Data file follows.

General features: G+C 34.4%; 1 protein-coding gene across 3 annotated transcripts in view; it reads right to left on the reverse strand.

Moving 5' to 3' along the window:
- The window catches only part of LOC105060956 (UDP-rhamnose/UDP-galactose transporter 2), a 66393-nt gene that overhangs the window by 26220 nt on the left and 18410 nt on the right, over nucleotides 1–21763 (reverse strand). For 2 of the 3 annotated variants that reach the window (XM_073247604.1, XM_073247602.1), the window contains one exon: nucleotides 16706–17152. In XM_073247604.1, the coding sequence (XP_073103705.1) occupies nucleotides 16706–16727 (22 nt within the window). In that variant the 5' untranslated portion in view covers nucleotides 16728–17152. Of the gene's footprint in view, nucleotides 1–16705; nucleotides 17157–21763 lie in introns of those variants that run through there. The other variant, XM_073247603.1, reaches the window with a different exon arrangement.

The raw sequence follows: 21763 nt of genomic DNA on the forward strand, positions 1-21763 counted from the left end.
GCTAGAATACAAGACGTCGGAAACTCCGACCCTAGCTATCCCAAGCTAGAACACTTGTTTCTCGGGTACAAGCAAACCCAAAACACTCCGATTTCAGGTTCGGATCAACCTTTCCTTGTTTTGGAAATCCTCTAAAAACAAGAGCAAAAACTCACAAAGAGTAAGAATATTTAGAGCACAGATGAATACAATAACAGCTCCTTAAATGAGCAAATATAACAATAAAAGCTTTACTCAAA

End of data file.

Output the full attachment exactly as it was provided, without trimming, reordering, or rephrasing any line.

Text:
General features: G+C 34.4%; 1 protein-coding gene across 3 annotated transcripts in view; it reads right to left on the reverse strand.

Moving 5' to 3' along the window:
- The window catches only part of LOC105060956 (UDP-rhamnose/UDP-galactose transporter 2), a 66393-nt gene that overhangs the window by 26220 nt on the left and 18410 nt on the right, over nucleotides 1–21763 (reverse strand). For 2 of the 3 annotated variants that reach the window (XM_073247604.1, XM_073247602.1), the window contains one exon: nucleotides 16706–17152. In XM_073247604.1, the coding sequence (XP_073103705.1) occupies nucleotides 16706–16727 (22 nt within the window). In that variant the 5' untranslated portion in view covers nucleotides 16728–17152. Of the gene's footprint in view, nucleotides 1–16705; nucleotides 17157–21763 lie in introns of those variants that run through there. The other variant, XM_073247603.1, reaches the window with a different exon arrangement.

The raw sequence follows: 21763 nt of genomic DNA on the forward strand, positions 1-21763 counted from the left end.
GCTAGAATACAAGACGTCGGAAACTCCGACCCTAGCTATCCCAAGCTAGAACACTTGTTTCTCGGGTACAAGCAAACCCAAAACACTCCGATTTCAGGTTCGGATCAACCTTTCCTTGTTTTGGAAATCCTCTAAAAACAAGAGCAAAAACTCACAAAGAGTAAGAATATTTAGAGCACAGATGAATACAATAACAGCTCCTTAAATGAGCAAATATAACAATAAAAGCTTTACTCAAA